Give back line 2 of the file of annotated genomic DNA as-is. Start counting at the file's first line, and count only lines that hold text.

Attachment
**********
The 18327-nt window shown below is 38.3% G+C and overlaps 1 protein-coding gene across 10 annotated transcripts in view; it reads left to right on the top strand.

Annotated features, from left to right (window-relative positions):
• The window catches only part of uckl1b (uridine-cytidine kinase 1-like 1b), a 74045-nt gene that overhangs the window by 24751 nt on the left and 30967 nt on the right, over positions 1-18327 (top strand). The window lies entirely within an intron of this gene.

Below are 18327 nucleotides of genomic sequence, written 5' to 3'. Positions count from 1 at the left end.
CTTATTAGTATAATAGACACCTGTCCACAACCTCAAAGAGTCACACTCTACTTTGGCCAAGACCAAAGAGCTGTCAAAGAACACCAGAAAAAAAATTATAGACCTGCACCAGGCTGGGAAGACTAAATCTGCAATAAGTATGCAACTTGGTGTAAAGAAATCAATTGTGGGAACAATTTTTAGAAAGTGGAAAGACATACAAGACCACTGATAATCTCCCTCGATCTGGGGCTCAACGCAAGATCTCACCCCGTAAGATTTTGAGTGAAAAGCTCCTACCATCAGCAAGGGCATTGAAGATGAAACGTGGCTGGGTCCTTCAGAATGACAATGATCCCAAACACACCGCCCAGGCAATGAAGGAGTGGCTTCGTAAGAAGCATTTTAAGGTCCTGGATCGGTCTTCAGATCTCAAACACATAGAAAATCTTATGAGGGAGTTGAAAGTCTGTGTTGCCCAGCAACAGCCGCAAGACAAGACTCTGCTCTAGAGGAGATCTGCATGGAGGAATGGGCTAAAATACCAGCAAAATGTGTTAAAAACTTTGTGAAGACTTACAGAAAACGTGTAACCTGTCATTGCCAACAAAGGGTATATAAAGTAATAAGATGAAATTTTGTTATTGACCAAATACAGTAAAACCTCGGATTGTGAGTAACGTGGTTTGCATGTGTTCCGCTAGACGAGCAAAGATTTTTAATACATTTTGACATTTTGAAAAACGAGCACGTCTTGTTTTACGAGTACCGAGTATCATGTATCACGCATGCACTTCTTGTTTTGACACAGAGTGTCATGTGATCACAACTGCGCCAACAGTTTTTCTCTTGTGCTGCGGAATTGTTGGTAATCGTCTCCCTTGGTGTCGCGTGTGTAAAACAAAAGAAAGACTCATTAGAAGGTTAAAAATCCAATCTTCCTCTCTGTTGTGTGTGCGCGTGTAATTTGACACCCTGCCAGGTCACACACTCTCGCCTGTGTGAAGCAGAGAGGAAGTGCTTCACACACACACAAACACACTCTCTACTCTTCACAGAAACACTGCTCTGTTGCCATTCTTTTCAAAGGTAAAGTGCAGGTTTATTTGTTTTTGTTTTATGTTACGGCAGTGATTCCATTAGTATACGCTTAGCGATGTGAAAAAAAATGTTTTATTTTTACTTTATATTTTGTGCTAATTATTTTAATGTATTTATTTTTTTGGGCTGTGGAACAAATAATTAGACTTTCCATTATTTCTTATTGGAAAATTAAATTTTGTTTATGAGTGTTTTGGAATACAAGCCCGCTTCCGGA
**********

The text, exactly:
Annotated features, from left to right (window-relative positions):